nightmaneuvers near an ancient marble span called the Marco Polo Bridge, so named because the Italian traveler was supposed to have crossed it in the fourteenth century, Japan turned to the conquest of all of China. Responding to this new “incident,” it sent four divisions of its heavily armed Manchurian-based troops through the Great Wall with the objective of seizing the four provinces of China north of the Yellow River, the old imperial capital of Beijing included. With that move, full-scale war between the two countries broke out, and it continued intermittently, its lulls interspersed with periods of intense fighting, for the next eight years.
By the time World War II had spread to Western Europe, when Germany invaded Belgium, Holland, and France, the Japanese assault on China was four years old, and during those four years, China fought entirely alone, without allies or support, except for some financial and material aid from the Soviet Union and the United States and, more significantly, the efforts of Chennault’s American Volunteer Force, which used airfields in the interior of China to make the Japanese pay at least some price for their invasion of the country’s northern and coastal provinces.
Like Ethiopia after Mussolini’s invasion two years before, China in 1937 appealed to the rest of the world for help, but no help came, not from the League of Nations, which had been set up to make international aggression illegal and of which Japan was a member, and not from the United States. China had a great sentimental importance to Americans, who had been sending their traders there since the late eighteenth century and whose missionaries had been bringing what they ardently believed to be the benefits of Christian civilization to the Chinese for a hundred years. Franklin Delano Roosevelt liked to tell visitors about his Delano ancestors’ connections to China. The music room at the family’s ancestral home, Hyde Park, was filled with Chinese porcelain and lacquer antiques that the president’s ancestors had collected in the eighteenth and nineteenth centuries. But less than twenty years after the end of World War I, the United States was in no mood to intervene in aforeign conflict, whetherin Europe or Asia. For most of the first four years of theSino-Japanese War, the United States continued to supply Japan with vital raw materials, the most important of which was oil, so in a way Americans were collaborators in China’s humiliationand despoliation. In 1931, after theMukden Incident, the headline in the Hearst tabloids provided a succinct summary of the American attitude, wherein its sentimental attachments to China were trumped by China’s strategic unimportance. “WE SYMPATHIZE. BUT IT IS NOT OUR CONCERN.” The same headline could have been written after the Japanese invasion of 1937, even if the sympathy was greater and the knowledge of Japanese atrocities more immediate.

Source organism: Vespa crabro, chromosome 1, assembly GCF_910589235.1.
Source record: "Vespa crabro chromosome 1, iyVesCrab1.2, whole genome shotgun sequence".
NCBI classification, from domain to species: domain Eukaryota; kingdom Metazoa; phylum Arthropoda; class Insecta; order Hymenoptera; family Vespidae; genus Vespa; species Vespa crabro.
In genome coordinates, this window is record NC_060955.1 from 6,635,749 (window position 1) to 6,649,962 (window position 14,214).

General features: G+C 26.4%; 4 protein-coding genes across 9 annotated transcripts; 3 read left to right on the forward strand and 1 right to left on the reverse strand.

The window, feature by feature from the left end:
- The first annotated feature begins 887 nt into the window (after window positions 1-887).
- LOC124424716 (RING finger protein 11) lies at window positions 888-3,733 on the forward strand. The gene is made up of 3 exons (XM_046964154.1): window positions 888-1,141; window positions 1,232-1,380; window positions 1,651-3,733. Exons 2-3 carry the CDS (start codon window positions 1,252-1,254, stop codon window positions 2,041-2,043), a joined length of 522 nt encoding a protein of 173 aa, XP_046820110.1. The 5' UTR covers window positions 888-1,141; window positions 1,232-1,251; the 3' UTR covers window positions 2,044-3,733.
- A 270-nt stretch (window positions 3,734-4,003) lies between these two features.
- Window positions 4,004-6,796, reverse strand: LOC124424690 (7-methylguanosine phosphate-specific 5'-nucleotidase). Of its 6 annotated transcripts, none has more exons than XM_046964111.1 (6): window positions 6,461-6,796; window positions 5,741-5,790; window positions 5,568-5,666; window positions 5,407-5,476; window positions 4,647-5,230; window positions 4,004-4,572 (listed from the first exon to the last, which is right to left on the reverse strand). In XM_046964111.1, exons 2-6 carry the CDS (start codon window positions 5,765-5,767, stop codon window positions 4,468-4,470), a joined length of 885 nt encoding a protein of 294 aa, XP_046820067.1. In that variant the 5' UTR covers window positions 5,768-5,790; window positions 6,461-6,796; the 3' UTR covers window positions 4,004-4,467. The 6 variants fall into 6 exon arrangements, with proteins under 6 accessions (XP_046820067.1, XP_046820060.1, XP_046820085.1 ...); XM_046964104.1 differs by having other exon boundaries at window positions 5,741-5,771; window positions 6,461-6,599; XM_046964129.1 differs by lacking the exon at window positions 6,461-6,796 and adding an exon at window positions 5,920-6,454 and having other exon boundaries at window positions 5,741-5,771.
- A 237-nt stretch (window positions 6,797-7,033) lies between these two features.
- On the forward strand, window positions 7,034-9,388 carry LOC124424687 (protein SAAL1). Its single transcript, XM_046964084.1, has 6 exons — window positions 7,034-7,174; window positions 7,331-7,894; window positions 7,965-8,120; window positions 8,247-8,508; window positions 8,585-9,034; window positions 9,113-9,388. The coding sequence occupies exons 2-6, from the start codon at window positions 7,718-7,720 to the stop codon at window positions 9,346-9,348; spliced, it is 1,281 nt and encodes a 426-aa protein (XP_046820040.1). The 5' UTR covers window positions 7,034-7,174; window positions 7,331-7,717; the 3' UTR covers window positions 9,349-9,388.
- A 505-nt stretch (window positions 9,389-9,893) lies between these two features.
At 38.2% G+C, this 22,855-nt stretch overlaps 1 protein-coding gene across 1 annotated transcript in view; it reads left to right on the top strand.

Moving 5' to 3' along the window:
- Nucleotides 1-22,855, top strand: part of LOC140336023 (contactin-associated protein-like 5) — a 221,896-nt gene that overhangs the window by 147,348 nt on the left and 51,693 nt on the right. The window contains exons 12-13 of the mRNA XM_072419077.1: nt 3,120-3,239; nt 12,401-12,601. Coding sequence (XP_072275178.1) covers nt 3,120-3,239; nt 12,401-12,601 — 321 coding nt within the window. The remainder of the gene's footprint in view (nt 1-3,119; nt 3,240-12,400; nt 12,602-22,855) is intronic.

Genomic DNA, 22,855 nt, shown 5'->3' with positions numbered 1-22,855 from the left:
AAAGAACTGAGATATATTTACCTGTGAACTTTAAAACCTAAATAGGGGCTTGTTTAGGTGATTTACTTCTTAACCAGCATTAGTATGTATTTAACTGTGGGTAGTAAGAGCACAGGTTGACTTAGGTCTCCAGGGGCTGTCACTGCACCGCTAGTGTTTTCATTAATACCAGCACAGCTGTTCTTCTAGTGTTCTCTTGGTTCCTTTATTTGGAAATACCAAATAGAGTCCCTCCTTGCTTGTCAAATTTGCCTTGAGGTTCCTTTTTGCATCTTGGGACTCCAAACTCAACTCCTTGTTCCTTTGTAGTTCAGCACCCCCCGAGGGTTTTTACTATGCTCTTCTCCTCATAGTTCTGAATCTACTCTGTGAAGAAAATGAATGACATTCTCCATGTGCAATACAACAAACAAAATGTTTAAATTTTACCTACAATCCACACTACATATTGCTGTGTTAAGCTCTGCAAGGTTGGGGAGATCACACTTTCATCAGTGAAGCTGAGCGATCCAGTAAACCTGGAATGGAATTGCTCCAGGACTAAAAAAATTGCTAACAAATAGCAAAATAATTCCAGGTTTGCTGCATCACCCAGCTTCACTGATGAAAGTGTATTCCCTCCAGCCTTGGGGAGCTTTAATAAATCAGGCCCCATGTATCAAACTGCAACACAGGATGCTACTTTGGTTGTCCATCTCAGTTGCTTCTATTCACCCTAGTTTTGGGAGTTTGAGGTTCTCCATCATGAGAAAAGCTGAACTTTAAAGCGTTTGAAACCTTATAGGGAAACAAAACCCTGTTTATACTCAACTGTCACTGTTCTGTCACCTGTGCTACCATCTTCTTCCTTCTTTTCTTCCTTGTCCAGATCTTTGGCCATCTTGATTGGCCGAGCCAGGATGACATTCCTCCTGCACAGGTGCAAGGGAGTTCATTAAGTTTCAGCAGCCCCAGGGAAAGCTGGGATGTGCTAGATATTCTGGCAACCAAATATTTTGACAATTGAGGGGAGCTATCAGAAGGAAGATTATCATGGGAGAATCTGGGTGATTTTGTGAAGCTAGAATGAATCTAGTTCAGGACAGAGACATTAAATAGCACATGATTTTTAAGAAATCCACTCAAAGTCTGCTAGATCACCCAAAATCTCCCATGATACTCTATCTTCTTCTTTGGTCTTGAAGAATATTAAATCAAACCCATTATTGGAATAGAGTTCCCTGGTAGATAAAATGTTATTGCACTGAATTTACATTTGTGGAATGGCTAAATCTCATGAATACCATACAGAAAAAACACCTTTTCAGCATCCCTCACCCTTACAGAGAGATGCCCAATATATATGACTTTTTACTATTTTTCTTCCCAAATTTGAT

The United States was brought directly into the war only in 1941 when, on December 7, Japan launched its surprise attack onPearl Harbor. By that time, China’s military and civilian losses were staggering, yet it showed a determination to resist that should have put most of Europe to shame. In contrast to China, for example, France surrendered in six weeks in the face of the German invasion of 1940; it then established an obsequious collaborationist government, and until the D-Day invasion of 1944 remained in a state of noncombative subjugation. World War II also ended quickly in the Netherlands, Belgium, Denmark, Norway, Poland, Hungary, Czechoslovakia, Serbia, Romania, Croatia, Greece, and the other occupied countries of Europe. All of them suffered the heavy hand of the German occupation, including the mass murder of the Jews. The West experienced guerrilla opposition to the occupation and the savage reprisals that the Germans exacted whenever their troops were attacked. Britain, of course, never surrendered and was never
Annetta Ribken, Eden Baylee
Jane Straus, Lester Kaufman, Tom Stern